When we talk of exports under GST, we have to understand the laws and regulations applicable to the import and export of both services and goods.
Meaning of Import and Export of Goods under GST
Sub-Section 5 of section 2 of IGST Act, 2017 defines – “Export of Goods”, with its grammatical variations and cognate expressions, means taking out of India to a place outside India.
Sub-Section 10 of section 2 of IGST Act, 2017 defines – “import of the goods” with its grammatical variations and cognate expressions, means bringing goods into India from a place outside India.
“Import of Services” as defined under sub-section 11 of section of IGST Act, 2017 means the supply of any service, when –
- The place of supply of service is in India
- The supplier of service is located outside India;
- The recipient of service is located in India; and
Supplies which do not form part of export of goods or services
- Where the place of supply of service is within India but to a person located outside India. For an instance – a property located in Delhi rented out to a person residing in New York; agent residing in India and providing service to a person in Dubai exporting goods to China.
- Where the consideration for the supply of services is received in Indian currency or in such a currency other than convertible currency. For an instance, supply of service (consultancy service) by a consulting firm in India to an entity outside India, where the payment made by Indian branch of overseas entity is in Indian rupees.
- Supply of services to the foreign branch would not be covered as export of services due to specific exclusion as “export of service”. This could involve reversing the input credits as such supply of service would be considered as non-taxable and not as zero-rated.
The definition of import of service given under GST also excludes services imported from a foreign branch.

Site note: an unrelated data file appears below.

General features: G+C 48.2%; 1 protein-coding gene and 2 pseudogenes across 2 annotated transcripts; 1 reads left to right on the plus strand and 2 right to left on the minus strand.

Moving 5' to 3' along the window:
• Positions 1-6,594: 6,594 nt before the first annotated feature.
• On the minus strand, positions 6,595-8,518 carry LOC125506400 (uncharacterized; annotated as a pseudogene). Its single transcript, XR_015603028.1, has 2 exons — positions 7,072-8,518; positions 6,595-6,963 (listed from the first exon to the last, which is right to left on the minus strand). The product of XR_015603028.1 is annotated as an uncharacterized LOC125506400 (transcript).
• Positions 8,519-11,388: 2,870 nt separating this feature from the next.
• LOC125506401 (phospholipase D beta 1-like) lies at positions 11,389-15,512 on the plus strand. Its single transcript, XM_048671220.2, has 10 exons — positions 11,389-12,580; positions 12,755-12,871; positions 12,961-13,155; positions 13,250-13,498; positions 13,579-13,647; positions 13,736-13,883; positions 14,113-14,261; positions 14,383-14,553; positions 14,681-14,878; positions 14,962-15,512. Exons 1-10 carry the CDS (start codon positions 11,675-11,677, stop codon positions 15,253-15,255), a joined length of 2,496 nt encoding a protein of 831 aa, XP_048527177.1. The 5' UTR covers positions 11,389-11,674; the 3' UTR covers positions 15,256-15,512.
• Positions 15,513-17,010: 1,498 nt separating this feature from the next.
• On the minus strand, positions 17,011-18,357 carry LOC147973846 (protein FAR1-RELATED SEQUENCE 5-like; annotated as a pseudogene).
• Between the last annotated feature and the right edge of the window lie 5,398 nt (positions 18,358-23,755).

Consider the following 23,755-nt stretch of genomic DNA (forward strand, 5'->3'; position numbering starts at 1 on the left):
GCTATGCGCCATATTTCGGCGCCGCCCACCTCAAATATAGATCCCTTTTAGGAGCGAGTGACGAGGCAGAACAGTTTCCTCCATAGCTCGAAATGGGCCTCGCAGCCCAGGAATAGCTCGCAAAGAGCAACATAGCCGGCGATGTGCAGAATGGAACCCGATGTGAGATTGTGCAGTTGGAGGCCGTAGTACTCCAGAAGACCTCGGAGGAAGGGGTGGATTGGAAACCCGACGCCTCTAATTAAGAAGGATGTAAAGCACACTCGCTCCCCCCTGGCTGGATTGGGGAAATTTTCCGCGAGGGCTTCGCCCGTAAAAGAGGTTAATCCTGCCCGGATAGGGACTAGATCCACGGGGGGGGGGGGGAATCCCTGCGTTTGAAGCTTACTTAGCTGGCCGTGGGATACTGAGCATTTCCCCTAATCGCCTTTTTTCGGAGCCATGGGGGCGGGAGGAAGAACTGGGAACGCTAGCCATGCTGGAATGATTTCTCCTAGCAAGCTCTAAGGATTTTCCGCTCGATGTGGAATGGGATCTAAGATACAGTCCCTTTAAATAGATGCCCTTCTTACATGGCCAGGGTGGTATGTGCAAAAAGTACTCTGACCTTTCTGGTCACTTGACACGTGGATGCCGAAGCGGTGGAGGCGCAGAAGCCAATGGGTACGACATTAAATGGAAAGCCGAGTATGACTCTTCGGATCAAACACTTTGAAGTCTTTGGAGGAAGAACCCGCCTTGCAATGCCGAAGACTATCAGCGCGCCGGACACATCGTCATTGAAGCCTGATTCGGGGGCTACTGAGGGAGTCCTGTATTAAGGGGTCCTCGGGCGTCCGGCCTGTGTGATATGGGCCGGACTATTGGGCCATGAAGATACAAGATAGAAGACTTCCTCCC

Treatment of Exports under GST
As per the provisions contained under IGST law, export of goods or services or both are to be regarded as “zero-rated supplies” and a person being a registered taxable person exporting such goods or services or both shall be allowed to claim the refund of the GST paid under one of the following two options:
- Export of goods or services or both under bond or letter of undertaking (LUT) without paying any Integrated Tax and can claim the refund of unutilized input credit.
- Export of goods and service or both on the payment of Integrated Tax and the exporter can claim the refund of the GST paid on such goods and services so exported. The above-mentioned refunds will be subject to certain rules, procedures, and safeguards as may be prescribed.
Option 1: Export of goods or services or both under bond or letter of undertaking (LUT), subject to certain rules, procedures and safeguards as may be prescribed, without payment of integrated tax, and then claim a refund of unutilized input credit.
The registered taxable person (or exporter) is required to file an application for the refund on the common portal either through the facilitation center notified by the GST commissioner or can do so directly. An export manifest is required to be filed under the existing Customs Act before filing an application for refund.
Option 2: Any exporter or Embassy or United Nations or other organisations/ bodies/ agencies as specified in section 55 who supplies goods or services, or both, after satisfying all the conditions, rules, procedures and safeguards as may be prescribed; and paying the IGST, can claim the refund of such GST paid on the supplied goods or services, or both. The applicant seeking the refund has to apply for the refund as per the provisions contained U/s 54 of the CGST Act.
An exporter needs to file a shipping bill for the goods being exported to a place outside India. Under this case, the shipping bill so filed is treated as a “deemed application” for the refund of the tax paid. The deemed application shall be deemed to have been filed only if the person in charge of the shipment files the export manifest or report, mentioning the number and date of the shipping bills.
Deemed Exports under GST
“Deemed exports” generally refer to those transactions under which supply of goods do not leave the country, and payment for such supplies is received in Indian Rupees shall be treated as ‘deemed exports’, provided that goods are manufactured or produced in India.
As per Foreign Trade Policy 2015-2020, followings are treated as deemed exports:
- Supplies to EOU / STP / EHTP / BTP
- Supplies against Advance Authorisation/ DFIA
- Supply of goods to mega power projects against International Competitive Bidding
- Supplies to United Nation Agencies
- Supply of goods to nuclear projects through competitive bidding
- Supply of marine freight containers
- Supplies against EPCG authorization
- Supplies to projects against international competitive bidding
- Supplies to projects with zero customs duty